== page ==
Optimizing Beyond Branded Keywords
I know that just because you read the Bruce Clay blog, doesn’t mean you’re reading our SEO Newsletter (however, we can totally fix that), so in case you’re not, this entry’s for you.
Senior SEO Analyst Bradley Leese is midway through an impressive 6-part siloing series where he’s telling readers everything they’ve always wanted to know about siloing and probably some other stuff they wish they didn’t have to know. His most recent article focused on building silos using a folder/directory structure and illustrates the importance of looking beyond branded keywords when crafting the keyword list for your search engine optimization campaign. Part of keyword research means being able to mentally silo your site to determine what keywords are going to be important to which pages and relate to which themes. (Don’t give me that face; no one said search engine optimization was easy. Okay, maybe Jason Calacanis did but no one listens to him anyway.)
Bradley uses the nonprofit organization Heifer International as the case study for his series so I’ll stick with that here. Heifer International donates livestock to needy families in third world countries. They teach the recipients of these donations how to care and nurture the animals to pay forward the knowledge of animal husbandry to other families within their community. They’re a great organization but let’s be honest, they’re probably not at your top of mind recall when you’re looking for a worthy cause to donate to, am I right? Of course I’m right. So, in this case, optimizing for branded keywords really isn’t going to help them attract new visitors.
So what do they, and you, do to attract new visitors?
Obviously, you need to know what terms your visitors are searching for to find you and optimize your site around them, but it’s really far more complicated than that. Your site is more complicated than that. This is why theming is so important to optimization in the first place.
When you’re performing your keyword research, you have to pay attention to the natural silos that exist within your site. Going back to Heifer International, they’re a charity site looking for donations to held world hunger. In order for them to gain the most exposure and to be seen as an educational resource for their audience, Heifer International would be wise to create different silos to further break down their donation pages. Why? Because independent donators, corporate donators, governmental agencies, philanthropic groups, estate lawyers, etc don’t speak the same language, you’ll need to create different site sections to target each individually.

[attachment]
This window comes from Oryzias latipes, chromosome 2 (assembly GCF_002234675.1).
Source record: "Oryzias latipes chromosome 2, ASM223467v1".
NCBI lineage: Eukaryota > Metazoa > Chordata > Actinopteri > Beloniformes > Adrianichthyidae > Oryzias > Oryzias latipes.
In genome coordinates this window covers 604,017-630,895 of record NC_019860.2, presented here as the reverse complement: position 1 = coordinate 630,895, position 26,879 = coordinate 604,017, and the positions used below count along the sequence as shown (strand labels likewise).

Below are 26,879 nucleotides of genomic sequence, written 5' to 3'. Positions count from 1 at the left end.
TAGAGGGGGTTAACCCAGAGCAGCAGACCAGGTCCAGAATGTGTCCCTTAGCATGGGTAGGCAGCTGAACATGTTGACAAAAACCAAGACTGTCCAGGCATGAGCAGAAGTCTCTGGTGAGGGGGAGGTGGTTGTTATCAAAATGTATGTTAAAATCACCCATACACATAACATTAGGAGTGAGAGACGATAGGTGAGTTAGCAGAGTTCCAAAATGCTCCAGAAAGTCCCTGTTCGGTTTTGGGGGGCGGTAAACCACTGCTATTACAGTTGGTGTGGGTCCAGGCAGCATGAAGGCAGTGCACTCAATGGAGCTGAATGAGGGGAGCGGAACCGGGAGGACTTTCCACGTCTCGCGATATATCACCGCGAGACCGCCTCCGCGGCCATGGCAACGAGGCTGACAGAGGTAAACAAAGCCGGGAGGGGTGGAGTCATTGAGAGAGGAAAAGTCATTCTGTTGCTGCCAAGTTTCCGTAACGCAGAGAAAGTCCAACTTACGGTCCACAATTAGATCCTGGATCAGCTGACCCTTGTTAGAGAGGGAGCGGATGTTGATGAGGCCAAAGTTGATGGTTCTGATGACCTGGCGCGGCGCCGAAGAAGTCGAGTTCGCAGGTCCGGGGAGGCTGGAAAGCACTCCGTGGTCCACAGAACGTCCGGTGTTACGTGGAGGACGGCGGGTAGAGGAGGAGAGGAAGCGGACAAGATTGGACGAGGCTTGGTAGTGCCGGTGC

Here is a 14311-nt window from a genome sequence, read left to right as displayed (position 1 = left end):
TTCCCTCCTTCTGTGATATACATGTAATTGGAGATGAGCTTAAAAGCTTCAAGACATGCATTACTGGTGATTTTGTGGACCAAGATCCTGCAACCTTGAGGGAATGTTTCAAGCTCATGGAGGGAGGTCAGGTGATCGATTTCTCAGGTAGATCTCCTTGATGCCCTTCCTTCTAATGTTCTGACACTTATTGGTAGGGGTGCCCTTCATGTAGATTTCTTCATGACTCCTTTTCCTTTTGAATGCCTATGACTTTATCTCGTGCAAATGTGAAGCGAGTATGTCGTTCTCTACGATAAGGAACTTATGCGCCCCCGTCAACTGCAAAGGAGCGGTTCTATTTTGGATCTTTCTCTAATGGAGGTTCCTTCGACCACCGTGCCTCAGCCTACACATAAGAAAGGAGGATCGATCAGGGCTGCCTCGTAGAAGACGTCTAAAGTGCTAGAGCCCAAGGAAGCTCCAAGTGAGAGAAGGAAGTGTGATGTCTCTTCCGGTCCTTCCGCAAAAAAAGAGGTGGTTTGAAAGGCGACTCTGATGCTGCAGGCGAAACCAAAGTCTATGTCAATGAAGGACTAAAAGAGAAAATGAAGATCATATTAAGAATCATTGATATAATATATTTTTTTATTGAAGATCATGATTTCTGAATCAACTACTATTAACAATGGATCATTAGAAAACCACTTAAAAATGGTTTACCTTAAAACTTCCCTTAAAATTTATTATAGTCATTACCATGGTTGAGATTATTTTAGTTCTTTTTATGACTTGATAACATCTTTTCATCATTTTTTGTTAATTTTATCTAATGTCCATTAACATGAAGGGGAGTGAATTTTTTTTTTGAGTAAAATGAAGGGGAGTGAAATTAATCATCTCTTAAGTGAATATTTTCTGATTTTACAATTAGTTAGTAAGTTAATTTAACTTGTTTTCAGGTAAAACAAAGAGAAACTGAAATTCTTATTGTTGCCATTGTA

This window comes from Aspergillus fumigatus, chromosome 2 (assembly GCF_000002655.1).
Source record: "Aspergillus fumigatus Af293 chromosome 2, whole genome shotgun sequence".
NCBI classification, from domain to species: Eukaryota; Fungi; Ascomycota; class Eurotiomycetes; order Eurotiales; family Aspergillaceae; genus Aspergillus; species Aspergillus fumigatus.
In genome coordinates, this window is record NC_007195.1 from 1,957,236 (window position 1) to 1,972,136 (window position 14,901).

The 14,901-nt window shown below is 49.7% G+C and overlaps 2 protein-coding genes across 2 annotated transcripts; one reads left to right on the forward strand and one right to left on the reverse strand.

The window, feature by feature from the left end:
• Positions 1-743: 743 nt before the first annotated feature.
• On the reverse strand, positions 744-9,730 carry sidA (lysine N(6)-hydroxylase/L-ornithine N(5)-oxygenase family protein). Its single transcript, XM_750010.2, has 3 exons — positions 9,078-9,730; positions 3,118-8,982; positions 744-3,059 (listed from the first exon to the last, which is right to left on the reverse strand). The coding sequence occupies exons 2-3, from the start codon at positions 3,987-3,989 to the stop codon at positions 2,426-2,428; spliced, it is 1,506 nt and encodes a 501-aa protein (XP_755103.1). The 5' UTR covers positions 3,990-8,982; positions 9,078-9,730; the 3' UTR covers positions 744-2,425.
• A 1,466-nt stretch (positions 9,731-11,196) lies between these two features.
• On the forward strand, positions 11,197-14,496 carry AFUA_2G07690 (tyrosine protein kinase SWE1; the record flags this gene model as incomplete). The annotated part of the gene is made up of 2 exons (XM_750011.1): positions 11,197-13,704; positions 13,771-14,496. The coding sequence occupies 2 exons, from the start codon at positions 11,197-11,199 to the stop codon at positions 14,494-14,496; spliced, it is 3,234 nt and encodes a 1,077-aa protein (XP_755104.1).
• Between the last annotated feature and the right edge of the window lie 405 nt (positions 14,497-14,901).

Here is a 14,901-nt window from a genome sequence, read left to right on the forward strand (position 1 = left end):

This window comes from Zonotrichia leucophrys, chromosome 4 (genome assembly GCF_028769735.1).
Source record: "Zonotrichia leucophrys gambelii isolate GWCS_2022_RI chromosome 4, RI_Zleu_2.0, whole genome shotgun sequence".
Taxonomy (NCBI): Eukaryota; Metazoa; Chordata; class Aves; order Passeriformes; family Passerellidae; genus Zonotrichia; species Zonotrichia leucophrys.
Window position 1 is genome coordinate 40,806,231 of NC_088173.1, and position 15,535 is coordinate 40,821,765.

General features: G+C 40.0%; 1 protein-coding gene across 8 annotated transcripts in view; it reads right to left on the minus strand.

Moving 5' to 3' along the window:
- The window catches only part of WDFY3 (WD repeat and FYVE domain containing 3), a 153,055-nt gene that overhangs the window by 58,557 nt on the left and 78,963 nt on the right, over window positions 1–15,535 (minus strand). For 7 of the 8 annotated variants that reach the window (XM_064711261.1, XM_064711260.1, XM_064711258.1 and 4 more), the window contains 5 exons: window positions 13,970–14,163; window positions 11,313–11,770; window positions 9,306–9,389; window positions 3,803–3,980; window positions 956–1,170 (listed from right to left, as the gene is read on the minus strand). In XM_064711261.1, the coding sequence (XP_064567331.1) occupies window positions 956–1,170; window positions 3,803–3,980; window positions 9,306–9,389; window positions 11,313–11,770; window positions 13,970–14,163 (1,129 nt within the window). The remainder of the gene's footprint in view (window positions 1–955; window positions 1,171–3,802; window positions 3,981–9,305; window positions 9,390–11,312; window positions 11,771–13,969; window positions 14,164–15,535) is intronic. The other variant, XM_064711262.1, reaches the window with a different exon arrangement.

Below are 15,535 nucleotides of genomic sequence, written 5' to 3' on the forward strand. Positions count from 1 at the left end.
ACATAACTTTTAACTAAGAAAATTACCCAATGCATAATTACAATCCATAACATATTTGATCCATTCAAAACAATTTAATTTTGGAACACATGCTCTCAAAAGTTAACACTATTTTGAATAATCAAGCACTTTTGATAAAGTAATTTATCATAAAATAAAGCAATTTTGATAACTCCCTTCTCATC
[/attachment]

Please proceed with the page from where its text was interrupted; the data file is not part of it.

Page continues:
For example an individual contributor might query terms like "giving", "charity", and "volunteer", while a governmental agency would query "humanitarian aid", "poverty" or "advocacy". In the end, everyone wants the same thing, but the vocabulary is quite different. If you want your site to become an educational resource for each group, you need to create site sections (typically 5+ pages) with keyword-rich content to address each topic. Trying to target too many keywords in one silo will dilute the entire section and leave you ranking for nothing.
In the case of Heifer, they could create a governmental giving section to discuss the economics of charities, explain why governments can give more or what inherent problems are associated with charitable donations. The pages regarding corporate donations could discuss the reasons for corporate giving and corporate social responsibility or tax deductions. The sections on individual giving can be written to highlight how good it feels to help others. Creating these separate sections gives them enough room to use the terms that they need to rank for in each silo.
The same is true of your company. Siloing your site and targeting the appropriate keywords for each silo will help you to target the many different types of visitors interested in your site. It’s important that your branded keywords are part of your search engine optimization campaign but realize those terms will only help the people who already aware of your brand. If you don’t also focus on the long tail terms you’ll be missing out on major traffic and conversion opportunities.
One Reply to “Optimizing Beyond Branded Keywords”
I think the comparison of keyword selection by an individual in comparison to a governmental agency is very important.
I was doing an SEO/SEM project and faced a similar problem where B2C and B2B keywords had a hair-line difference. Our focus was B2B but the traffic generated was B2C.
Trying to learn more on how to improve on this technique!